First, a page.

It will be the first time since the NHS was formed in 1948 that a nominated member of local government will be on a health board of this kind, with Sir Richard saying: “There are lots of ways that councils are not only able to take the lead, but also will be a very active part of NHS decision-making as well as their own.”
The arrangements in Greater Manchester are a prime example of this, as shown by Sir Richard’s appointment as the region’s first ICB Chair, while the Chair of the ICSs Audit Committee will also come from a local government background.
The area’s ICB will have a local authority representative and Greater Manchester Combined Authority’s (GMCA) Healthy Lives and Quality Care Lead, Councillor Brenda Warrington will be a full participant observer of the board.
Of course, the most important part of the NHS is its staff, of which there are around 1.2 million in England, so how will they benefit from the introduction of ICSs?
Sir Richard says: “I think we have to make it a benefit to NHS staff, hopefully by operating different ways will make the work more satisfying and more rewarding.”
In terms of planning for the next 12 months, Sir Richard says that the main priority of ICSs is to invest in the workforce, he adds: “If we want to improve the quality of our services etc., then we will need to invest in our workforce.”
A workforce “that is far more representative of the communities that we are serving” is a key aim of his, as this has a “fairly obvious benefit to people”.
In terms of the general public, Sir Richard is focussed on tackling health inequalities, which has really come to the fore during the Covid-19 pandemic, which he says is partly down to staffing numbers.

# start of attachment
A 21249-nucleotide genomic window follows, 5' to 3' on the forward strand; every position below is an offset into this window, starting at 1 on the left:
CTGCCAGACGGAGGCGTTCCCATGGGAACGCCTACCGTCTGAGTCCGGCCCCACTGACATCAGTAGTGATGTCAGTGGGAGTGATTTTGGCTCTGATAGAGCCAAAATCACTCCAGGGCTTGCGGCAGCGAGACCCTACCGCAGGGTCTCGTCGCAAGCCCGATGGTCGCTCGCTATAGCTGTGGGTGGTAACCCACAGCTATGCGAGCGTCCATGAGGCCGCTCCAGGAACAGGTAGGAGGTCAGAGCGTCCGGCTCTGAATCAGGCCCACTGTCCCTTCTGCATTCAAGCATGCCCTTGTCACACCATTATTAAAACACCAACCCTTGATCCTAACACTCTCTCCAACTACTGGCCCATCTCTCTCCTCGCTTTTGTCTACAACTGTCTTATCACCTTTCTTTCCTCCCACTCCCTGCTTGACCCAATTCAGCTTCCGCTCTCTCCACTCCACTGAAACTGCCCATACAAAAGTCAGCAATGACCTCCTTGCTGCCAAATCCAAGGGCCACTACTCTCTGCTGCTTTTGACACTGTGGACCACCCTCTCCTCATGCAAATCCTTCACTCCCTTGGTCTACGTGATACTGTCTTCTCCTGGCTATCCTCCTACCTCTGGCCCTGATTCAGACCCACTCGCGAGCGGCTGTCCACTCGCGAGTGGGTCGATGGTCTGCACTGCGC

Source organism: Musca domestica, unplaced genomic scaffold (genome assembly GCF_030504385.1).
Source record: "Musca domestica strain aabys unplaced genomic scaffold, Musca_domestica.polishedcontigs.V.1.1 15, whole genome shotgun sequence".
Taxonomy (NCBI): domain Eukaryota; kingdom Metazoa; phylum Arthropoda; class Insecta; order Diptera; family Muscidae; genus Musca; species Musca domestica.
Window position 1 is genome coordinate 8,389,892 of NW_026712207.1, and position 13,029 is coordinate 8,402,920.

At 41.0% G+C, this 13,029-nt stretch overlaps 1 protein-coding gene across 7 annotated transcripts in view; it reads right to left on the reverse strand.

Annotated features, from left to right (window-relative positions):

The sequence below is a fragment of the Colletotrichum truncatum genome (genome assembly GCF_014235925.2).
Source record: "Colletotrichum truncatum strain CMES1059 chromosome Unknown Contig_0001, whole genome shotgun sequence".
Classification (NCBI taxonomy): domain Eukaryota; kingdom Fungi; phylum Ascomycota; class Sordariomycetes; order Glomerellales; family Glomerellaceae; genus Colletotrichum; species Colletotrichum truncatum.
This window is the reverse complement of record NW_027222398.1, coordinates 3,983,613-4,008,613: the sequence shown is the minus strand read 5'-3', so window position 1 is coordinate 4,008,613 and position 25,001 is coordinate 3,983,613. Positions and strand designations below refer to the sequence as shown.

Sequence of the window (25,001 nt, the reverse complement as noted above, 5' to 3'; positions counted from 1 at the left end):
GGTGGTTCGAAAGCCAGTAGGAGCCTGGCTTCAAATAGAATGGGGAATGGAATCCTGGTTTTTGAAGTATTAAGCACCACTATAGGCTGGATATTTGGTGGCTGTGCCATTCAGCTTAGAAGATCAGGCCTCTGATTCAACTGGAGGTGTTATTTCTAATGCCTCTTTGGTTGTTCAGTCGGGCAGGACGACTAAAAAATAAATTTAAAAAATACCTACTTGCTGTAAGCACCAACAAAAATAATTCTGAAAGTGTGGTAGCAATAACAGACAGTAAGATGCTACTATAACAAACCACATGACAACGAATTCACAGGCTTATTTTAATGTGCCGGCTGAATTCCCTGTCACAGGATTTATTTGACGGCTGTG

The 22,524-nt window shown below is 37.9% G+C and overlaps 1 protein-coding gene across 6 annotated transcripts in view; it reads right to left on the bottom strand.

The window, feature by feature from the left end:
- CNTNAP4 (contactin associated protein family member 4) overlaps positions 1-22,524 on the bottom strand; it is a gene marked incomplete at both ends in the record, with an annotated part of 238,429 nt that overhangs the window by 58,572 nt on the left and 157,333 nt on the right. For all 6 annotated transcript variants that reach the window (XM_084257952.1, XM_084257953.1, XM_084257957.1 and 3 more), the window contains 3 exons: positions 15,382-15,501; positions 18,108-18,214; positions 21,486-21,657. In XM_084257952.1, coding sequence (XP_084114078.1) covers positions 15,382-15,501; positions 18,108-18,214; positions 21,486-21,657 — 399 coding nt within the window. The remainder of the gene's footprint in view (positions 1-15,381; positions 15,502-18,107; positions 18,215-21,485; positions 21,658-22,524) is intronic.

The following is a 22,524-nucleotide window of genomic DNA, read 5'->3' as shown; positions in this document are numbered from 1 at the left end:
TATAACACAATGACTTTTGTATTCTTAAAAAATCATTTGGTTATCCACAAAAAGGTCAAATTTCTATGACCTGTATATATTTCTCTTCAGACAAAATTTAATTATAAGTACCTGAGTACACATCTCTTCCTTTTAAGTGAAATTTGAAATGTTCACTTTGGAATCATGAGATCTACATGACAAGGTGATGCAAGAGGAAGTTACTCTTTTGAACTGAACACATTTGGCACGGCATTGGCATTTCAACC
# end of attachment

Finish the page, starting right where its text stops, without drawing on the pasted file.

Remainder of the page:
“If we improve population health, that's a benefit to local communities and if we provide services more efficiently and more effectively, that's another benefit to local communities,” he adds.
This introduction of ICSs feels like a major change in how local health policy is designed in England and Sir Richard hopes that the new framework will give the opportunity to try new approaches.
He uses Greater Manchester’s track record of using devolution to invest in research and innovation over the past five years as an example of how the region could benefit from ICSs, saying:
“When we've got clear evidence that things aren't working, we need to have that opportunity to innovate. We need to try new things.”
When asked where he thinks Greater Manchester’s ICS will be in ten years, Sir Richard thinks that due to their neighbourhood-based approach there should be better engagement between healthcare workers and other public sector organisations and agencies etc.
As well as this, he says that the first step in creating healthy communities is that people need to take responsibility for their own health.
But what indicators will Sir Richard use to measure if ICSs have been a success or not and what is the key criteria for this, he says:
“Life expectancy, school readiness, obesity, all of those sit on all of the criteria by which we measure happiness and wellbeing that Greater Manchester will have made significant steps forward.”
Looking to the future, Sir Richard is committed and fully focussed to making positive changes in his new role:
“It's a real opportunity to do things differently and achieve results that we've never achieved in the past. So, for me to be able to concentrate on that and nothing else is great.”